Lenders can also see that you applied for multiple lines of credit within a short period of time. This is kind of a red flag for them, so make sure to stay the course. Don’t close any accounts that are already open, but also don’t open any additional accounts that aren’t needed.
Reestablish Credit History
We’re here to tell you something you’ve been waiting to hear since high school: Your reputation can totally be repaired! Collection accounts don’t have a negative impact forever. You can leave past issues with credit in the past.
You can do that by reestablishing a good credit history. Pay your balances on time and pay down higher credit limits if you have existing cards and balances.
If you’ve sworn off credit cards, it may be a good idea to apply for one or two to show that you can manage your debt. Those with significant credit issues can always start with a secured credit card that requires a deposit. Place a few monthly bills or household expenses on those cards instead of paying with cash, check, or a debit card—just don’t go crazy.
We’re moving forward here, not backward. You don’t even have to carry these cards with you if the temptation to use them is too great. Sign up for auto-pay on your bills, and leave those credit cards in the back of your closet.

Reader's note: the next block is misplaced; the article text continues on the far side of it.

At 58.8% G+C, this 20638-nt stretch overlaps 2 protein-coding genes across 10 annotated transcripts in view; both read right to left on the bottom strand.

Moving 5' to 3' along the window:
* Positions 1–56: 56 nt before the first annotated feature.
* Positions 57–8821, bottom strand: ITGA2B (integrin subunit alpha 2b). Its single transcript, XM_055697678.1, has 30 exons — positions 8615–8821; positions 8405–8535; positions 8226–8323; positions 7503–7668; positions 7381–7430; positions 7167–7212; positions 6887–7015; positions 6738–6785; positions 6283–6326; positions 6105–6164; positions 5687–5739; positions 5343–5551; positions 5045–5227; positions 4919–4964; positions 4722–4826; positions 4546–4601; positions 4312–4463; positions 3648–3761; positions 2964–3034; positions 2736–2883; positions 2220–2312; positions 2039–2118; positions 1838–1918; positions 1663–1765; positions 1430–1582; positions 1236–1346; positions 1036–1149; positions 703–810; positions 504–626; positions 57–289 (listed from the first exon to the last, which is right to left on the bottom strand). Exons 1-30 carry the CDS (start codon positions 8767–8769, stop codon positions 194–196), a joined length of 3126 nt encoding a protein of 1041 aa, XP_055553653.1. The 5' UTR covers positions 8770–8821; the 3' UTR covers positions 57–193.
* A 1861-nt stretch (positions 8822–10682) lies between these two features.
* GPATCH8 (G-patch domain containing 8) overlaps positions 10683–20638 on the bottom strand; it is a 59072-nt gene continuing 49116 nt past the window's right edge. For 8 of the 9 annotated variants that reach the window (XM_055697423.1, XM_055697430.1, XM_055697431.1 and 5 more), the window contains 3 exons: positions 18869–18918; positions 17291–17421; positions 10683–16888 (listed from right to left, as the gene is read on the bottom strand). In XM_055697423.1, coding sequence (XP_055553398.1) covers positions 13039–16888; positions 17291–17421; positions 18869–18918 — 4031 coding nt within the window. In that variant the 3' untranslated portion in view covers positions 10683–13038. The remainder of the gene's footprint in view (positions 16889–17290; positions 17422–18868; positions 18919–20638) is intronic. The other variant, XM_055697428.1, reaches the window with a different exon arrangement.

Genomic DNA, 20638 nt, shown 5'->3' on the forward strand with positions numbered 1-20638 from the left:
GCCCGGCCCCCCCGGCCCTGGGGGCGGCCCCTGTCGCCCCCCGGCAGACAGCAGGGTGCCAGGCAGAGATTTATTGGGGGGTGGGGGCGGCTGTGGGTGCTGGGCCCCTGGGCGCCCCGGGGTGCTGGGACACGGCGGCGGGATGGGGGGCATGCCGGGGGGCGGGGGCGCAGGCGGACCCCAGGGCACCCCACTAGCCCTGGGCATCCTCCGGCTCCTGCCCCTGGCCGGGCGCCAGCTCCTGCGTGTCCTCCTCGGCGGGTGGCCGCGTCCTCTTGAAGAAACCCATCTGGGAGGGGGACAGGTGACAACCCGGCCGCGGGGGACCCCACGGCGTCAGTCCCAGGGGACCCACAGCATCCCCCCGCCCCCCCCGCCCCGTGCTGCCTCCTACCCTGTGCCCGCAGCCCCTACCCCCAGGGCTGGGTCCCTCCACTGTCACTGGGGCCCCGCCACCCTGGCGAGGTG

If you’re really going after that Credit Score Improver of the Year Award, here are a few other things you can do:
- Limit “hard” credit inquiries: These include applications for a new line of credit, such as a credit card, a mortgage, or a car loan.
- Beef up your credit file: Services like Experian Boost or UltraFICO can improve your score by using your banking history in addition to any credit history. There are also services that will report your rent payments on your behalf, which can help your score.
- Deal with your past: Resolve delinquent accounts, charge-offs, or collection accounts.
- Monitor your credit: Many credit-monitoring services are free and can help prevent fraud or identity theft by alerting you to new activity.
There you have it. Follow these simple tips to improve your credit score, and you’ll open yourself up to a variety of options when it comes to interest rates and mortgage terms. For more information on how to improve your credit, download APM’s free guide to understanding credit by clicking here.